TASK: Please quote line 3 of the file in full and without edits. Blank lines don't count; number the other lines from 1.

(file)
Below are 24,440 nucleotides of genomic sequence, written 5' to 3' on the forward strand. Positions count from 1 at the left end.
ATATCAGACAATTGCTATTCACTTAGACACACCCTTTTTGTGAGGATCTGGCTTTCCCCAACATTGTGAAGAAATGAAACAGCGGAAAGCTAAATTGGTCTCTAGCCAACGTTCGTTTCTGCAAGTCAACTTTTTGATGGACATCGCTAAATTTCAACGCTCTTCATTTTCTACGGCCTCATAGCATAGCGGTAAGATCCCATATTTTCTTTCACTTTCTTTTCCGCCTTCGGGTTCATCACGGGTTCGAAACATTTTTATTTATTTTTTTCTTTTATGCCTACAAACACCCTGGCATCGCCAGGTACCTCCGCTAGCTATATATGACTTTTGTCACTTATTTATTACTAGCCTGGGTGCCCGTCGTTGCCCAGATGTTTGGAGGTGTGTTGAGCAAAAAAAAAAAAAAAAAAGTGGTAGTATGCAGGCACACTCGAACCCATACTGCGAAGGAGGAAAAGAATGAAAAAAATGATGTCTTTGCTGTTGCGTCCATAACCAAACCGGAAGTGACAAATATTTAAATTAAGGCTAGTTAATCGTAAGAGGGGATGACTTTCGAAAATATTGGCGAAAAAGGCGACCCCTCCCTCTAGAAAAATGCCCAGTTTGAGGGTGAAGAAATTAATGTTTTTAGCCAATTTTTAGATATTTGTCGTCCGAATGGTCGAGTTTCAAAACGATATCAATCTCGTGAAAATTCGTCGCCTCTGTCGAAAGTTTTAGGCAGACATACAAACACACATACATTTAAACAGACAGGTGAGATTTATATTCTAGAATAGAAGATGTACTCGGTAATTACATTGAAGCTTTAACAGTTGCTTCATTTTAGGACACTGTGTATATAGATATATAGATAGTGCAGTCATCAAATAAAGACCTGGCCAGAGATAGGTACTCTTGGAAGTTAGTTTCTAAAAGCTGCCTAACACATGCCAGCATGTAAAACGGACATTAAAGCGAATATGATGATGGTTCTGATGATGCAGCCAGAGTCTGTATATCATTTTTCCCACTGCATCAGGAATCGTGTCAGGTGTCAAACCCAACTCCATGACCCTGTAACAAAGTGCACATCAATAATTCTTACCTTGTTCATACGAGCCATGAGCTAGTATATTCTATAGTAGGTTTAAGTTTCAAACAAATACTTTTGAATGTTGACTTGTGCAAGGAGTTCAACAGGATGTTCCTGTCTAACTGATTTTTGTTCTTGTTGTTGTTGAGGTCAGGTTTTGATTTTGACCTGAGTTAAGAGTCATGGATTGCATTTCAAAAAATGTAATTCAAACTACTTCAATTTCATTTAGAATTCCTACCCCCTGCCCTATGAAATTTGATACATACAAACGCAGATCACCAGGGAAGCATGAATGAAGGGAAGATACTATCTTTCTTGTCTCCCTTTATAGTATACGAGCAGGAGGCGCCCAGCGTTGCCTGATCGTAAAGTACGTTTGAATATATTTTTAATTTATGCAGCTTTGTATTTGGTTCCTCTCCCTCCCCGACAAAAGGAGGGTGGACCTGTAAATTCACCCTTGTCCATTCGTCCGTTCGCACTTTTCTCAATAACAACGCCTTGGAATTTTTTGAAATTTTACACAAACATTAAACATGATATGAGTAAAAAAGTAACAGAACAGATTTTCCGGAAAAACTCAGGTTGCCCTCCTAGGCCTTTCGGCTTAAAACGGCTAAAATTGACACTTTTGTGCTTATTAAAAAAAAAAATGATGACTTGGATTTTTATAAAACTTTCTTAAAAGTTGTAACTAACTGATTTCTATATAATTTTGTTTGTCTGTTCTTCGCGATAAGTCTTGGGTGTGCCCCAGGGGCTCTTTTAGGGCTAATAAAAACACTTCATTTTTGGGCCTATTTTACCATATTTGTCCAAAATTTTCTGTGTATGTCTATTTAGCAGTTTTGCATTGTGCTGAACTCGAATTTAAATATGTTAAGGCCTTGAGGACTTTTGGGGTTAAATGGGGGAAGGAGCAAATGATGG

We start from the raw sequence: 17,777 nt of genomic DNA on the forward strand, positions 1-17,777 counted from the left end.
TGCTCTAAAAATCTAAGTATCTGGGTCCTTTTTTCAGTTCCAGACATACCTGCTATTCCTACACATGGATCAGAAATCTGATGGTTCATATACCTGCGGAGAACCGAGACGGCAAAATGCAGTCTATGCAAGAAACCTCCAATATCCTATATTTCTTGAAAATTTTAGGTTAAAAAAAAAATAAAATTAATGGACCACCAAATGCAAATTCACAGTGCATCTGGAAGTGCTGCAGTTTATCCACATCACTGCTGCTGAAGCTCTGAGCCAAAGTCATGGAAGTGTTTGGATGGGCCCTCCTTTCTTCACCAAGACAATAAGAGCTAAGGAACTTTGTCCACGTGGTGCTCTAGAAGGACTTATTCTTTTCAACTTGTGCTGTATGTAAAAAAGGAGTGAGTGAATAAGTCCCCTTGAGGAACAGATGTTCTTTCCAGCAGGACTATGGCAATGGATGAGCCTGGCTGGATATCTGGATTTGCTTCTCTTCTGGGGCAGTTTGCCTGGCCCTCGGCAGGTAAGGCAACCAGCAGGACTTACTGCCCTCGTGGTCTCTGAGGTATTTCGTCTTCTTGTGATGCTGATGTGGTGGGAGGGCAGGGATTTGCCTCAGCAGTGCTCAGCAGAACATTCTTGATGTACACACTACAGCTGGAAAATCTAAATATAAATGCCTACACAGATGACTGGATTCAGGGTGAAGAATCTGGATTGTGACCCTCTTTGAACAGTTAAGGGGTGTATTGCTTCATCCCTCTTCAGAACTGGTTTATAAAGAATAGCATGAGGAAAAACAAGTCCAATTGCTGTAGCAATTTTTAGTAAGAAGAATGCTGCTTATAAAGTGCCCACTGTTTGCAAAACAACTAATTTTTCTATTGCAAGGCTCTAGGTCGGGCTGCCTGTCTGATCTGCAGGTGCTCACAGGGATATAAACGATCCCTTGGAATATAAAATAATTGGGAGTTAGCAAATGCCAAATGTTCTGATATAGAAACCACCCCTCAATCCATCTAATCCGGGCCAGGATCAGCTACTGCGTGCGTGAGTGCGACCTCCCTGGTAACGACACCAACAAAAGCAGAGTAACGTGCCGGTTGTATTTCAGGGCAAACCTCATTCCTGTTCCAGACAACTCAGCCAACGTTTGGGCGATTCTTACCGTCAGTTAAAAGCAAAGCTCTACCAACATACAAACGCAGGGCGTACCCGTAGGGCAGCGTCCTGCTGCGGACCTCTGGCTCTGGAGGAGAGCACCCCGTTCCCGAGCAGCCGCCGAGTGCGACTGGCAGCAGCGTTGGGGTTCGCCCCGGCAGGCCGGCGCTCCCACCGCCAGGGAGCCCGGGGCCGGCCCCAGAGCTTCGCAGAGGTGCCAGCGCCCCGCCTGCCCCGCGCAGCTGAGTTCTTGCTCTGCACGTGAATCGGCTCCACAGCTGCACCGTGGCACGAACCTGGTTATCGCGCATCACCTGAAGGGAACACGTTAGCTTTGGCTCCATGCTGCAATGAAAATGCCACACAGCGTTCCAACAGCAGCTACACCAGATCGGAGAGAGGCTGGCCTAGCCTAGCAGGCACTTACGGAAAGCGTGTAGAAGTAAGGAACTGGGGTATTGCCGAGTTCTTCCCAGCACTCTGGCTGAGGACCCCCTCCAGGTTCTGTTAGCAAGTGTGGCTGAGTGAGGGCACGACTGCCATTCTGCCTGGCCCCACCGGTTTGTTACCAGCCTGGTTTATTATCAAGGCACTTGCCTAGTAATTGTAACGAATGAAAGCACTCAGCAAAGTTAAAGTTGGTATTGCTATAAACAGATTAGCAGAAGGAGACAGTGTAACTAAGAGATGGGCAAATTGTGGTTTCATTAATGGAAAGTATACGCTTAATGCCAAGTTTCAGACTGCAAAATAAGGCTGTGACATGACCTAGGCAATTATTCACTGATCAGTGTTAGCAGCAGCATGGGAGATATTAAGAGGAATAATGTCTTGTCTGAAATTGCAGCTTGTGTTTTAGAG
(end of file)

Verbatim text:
We start from the raw sequence: 17,777 nt of genomic DNA on the forward strand, positions 1-17,777 counted from the left end.